I have just abandoned recording for the day. The fingers are behaving in a way that can only be described as 'sub-sausage' and the computer won't bounce tracks down properly. I have come to regard fret buzz in the way some people regard a houseful of mice, with a combination of fear and fury.
Part of the problem I'm struggling with is that I am trying to record old songs from way back when I used to play different chords and in a different picking style.
On the surface of it, the way I play now is more difficult, but it has become as natural as breathing and the way I used to... breathe has now become fiendishly un-natural.
I can think my way back to the day that I wrote each song and that helps; but my fingers just aren't playing ball today and nor is the computer, which is probably simply too clogged up with Stuff and needs a spring-clean.
On the good side of things I am now back in voice after being wavery and watery for the whole of February. I also know from experience that if I pick up the guitar and try to do this again tomorrow evening it might be as easy as pie.
Engineering and producing solo has its drawbacks; it's slow, difficult to drop in and tempting to start again from the beginning, and the only person there to make tea is you.
So you drink cold cups of tar that you have left the tea bag in too long.
On the other side it can be deeply therapeutic and semi-meditative as you sink deeply into the sound of whatever you are doing; time floats around you... well timelessly, as you listen into the combination of tones, melody, feeling...
I can also sense that part of today's irritation is my own desire to become a better guitarist.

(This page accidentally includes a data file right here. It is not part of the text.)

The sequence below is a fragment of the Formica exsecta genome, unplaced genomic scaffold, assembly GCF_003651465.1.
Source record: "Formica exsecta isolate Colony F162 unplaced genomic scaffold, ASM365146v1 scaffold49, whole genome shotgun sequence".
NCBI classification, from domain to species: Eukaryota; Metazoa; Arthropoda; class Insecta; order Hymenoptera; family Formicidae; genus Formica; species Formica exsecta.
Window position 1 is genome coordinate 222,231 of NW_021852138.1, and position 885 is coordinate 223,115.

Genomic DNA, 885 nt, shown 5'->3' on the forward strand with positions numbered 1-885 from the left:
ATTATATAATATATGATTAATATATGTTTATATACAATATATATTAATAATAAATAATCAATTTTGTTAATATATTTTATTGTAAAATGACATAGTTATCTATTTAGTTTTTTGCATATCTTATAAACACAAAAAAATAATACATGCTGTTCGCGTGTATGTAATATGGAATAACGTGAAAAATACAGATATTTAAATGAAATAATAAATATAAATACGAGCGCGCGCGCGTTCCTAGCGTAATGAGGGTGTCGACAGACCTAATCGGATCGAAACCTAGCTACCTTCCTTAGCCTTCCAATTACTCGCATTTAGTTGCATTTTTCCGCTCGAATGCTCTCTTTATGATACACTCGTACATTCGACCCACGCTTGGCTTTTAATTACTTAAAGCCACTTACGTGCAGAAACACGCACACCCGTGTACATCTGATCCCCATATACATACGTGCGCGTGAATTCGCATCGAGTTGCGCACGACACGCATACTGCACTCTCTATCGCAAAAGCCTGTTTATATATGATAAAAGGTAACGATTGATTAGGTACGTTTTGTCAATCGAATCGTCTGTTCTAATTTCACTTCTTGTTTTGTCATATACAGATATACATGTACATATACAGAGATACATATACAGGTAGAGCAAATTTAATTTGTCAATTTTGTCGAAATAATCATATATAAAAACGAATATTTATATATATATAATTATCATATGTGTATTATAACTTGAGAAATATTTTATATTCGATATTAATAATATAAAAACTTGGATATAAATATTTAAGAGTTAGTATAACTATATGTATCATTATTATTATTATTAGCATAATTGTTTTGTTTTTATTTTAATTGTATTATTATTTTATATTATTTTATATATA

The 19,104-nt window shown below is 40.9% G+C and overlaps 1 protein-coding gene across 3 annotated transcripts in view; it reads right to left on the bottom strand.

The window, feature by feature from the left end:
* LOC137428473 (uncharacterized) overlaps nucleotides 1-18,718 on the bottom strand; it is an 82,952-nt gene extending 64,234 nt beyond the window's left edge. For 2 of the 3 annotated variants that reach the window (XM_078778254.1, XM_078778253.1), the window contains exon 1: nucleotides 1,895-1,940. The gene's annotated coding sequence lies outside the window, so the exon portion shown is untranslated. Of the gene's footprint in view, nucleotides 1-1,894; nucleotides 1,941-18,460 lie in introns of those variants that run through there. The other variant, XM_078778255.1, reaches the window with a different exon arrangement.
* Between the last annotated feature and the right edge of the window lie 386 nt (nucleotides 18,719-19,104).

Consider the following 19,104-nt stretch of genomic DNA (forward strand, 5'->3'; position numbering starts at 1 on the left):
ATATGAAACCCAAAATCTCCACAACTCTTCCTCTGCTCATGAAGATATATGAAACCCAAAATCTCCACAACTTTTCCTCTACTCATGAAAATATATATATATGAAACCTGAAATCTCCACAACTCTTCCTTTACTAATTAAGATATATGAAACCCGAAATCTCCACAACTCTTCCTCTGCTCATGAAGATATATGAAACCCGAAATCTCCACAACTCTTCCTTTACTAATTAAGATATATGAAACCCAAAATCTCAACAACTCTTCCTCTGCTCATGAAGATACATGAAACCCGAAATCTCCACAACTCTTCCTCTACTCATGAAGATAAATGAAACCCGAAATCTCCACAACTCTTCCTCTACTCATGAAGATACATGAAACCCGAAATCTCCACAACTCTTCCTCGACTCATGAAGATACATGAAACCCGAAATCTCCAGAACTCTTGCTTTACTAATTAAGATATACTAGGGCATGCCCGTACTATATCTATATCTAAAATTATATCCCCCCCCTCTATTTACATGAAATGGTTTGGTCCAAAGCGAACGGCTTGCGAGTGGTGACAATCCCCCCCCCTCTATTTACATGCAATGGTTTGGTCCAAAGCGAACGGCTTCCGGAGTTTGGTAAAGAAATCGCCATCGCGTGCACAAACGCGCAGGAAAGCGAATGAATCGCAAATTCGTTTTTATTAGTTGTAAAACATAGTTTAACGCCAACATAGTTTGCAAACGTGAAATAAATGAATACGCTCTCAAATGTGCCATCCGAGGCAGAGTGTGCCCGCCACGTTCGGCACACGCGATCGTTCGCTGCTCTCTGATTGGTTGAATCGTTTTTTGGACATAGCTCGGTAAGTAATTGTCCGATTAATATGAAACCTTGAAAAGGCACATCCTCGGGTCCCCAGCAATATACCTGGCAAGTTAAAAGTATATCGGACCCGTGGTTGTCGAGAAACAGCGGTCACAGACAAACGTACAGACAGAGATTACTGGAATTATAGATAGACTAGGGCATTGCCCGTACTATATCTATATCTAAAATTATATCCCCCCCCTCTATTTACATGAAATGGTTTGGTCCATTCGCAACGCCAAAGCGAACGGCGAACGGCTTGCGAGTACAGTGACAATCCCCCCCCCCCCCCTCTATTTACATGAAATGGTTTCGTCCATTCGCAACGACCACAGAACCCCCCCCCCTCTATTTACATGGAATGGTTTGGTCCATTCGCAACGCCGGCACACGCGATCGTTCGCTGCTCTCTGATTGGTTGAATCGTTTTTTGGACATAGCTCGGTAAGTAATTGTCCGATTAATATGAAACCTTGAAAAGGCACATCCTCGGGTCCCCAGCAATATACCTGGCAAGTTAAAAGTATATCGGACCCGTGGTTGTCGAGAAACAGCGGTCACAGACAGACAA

I hugely admire Martin's ability to grab hold of anything and pour music on it with such a relaxed technical style that his playing looks and sounds so easy; I so wish I had more time to practise guitar, to sing, to write songs.
All these thing occur in snatched moments; when I first picked up my guitar again seven years ago, we had a very slow internet collection and I used to practice chord changes as it creaked and grumbled into life.
That half hour in between dropping the youngest daughter at school and leaving for work helped and a bout of 'flu a couple of years ago meant an enforced practice session of several days.
I would stir the spaghtetti sauce with a guitar slung over my shoulders and thirstily drink in anything I heard at gigs, memorising the sounds of chords and running them over and over again in my head on the tube as I travelled home, replicating them on the guitar when I got in.
It is not a torture, it is a challenge and sometimes it beats me (like today).
Oddly, though, the time I progressed most musically was when, as a bass player, I had two weeks off. When I picked up the bass again, it felt like my best friend and I could play as fluidly as anyone. It was as though the bass had decided to stop torturing me and start co-operating.
It's probably time that i gave my guitar a stern talking-to, I think.